WelCom News
A newspaper for the Wellington and Palmerston North Catholic Dioceses

The Hobbit resolution – sovereignty or sellout?

Nov10Peter_Conway.jpg Sovereignty, or the right to independent nationhood, is something which must be jealously guarded, and something New Zealand took particular pride in more than a quarter of a century ago when the then Prime Minister David Lange took a firm stance against the United States Government to declare New Zealand nuclear free.

Last month, the National-led government passed under urgency legislation to ensure that workers engaged as contractors in the New Zealand film industry could not take action as employees against producers should they be treated unfairly. The legislation was a cynical assault both on New Zealand’s sovereignty and on the rights of New Zealand workers to organise collectively.

The moot

But first, let us get a few facts straight. The industrial differences between Actors Equity and The Hobbit producers were resolved on October 14 and any suggestion of boycotts well and truly lifted by October 17. With the help of the NZCTU and the government, the parties agreed that the ‘Pink Book’ which contains standard terms and conditions for actors would apply to films which start production before March 31, 2011 (including The Hobbit films). These would be reviewed for subsequent films and actors would remain as independent contractors, just as they have always been.

This should have been an end to the matter, but within a week the nation was in something of a furore − Warners allegedly had the jitters over industrial stability and, although initially denied, a reinvigorated interest in striking a more lucrative financial deal to keep the filming of The Hobbit in New Zealand. It was not unions who kept the issue bubbling but particular industry executives and the government.

Prime Minister John Key responded by pronouncing a need to change employment legislation to keep The Hobbit production here and, in particular, to remove what he described as ambiguity around the definition of a contractor.

A risky precedent

This is, we believe, the first time a New Zealand government has legislated to limit employment rights to cater to the whims of an overseas corporation wanting to operate here and it creates a dangerous precedent on two fronts. It limits employment rights to attract or cater to overseas investment and opens the way for other multinational employers to request lower employment costs.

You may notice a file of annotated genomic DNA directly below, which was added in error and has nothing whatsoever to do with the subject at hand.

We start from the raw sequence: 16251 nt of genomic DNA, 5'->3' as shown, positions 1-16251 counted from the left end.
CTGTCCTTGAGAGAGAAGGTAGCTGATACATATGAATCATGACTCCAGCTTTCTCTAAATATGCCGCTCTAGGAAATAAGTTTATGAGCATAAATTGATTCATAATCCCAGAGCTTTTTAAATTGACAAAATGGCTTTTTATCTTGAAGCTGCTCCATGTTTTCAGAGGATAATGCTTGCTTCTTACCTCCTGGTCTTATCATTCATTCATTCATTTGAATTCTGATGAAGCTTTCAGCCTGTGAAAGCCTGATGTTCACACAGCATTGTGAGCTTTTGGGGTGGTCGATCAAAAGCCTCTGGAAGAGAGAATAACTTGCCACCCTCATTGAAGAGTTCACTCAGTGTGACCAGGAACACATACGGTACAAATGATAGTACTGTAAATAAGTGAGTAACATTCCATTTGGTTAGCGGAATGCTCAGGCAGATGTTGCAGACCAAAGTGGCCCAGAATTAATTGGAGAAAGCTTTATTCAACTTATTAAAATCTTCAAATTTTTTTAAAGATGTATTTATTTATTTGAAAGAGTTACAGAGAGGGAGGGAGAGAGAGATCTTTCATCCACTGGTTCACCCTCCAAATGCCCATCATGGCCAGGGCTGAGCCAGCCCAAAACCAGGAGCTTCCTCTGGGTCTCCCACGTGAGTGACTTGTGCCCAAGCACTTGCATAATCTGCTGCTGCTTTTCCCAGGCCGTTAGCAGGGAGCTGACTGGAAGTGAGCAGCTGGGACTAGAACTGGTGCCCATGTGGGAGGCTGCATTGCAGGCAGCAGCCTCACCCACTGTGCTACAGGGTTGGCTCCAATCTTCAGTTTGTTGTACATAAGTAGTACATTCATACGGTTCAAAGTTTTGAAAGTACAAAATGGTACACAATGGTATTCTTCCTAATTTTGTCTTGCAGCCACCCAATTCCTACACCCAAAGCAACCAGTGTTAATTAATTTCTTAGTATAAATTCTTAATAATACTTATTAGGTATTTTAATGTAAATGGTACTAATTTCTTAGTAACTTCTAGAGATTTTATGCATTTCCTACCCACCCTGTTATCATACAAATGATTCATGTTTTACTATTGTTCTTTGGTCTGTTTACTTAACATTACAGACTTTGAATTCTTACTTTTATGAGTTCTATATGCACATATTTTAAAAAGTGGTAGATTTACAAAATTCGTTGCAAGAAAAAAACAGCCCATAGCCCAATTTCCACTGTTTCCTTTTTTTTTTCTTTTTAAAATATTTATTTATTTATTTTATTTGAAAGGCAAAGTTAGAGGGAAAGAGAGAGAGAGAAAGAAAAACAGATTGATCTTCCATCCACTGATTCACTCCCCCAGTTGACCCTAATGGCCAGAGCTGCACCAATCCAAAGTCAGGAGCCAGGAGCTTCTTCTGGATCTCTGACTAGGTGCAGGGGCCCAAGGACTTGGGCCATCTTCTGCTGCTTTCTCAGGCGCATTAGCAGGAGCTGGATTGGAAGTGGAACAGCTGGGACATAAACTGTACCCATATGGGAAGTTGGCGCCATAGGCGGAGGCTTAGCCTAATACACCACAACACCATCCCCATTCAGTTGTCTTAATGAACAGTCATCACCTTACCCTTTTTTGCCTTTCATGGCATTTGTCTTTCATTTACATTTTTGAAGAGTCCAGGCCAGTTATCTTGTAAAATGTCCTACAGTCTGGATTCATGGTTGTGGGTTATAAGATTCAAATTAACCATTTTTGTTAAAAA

Would the government set aside minimum wages in the manufacturing sector, for instance, so that New Zealand could compete against Mexican or South Asian labour costs? Or introduce labour free zones to allow corporates to import workers from poor countries, such as Bangladesh, and pay them according to the labour standards in their home countries?

Secondly, what could happen if an overseas corporation wants to set up in New Zealand, but does not like other legislation such as the Resource Management Act? It doesn’t take too much imagination to see how an aluminium producer, a mining company or a petroleum giant could operate much more profitably if environmental concerns were not paramount. And one has only to look at the record of oil companies in Africa to see them at their exploitative worst.

The other question is whether a change in legislation was necessary, and the short answer is ‘no’. There is no ambiguity, as Mr Key claims − the Employment Relations Act clearly spells out the difference between an independent contractor and an employee. The Bryson case involving a model maker on the Lord of the Rings who was engaged as a contractor but held by the courts to be an employee was settled five years ago, before King Kong and Avatar were made and in the pre-production so far of The Hobbit.

Under the October 2010 law change anyone employed in film production − including the tea attendant and the cleaner − is a contractor unless otherwise agreed. If they are a genuinely independent contractor, that is ok, but what if this is a ruse to avoid employment obligations such as sick leave, holiday pay, or the requirement to pay the minimum wage? Film industry workers have just lost the right to challenge such a ploy.

More industrial laws

Parliament passed this law without public discussion at a time when it is also considering measures to remove workers’ rights to challenge unfair dismissal in their first 90 days of employment, to have their union representatives visit them at work, and to enable employers to require sick notes from workers after only one day’s sick leave.
It is no coincidence.

Peter Conway is secretary of the NZ Council of Trade Unions.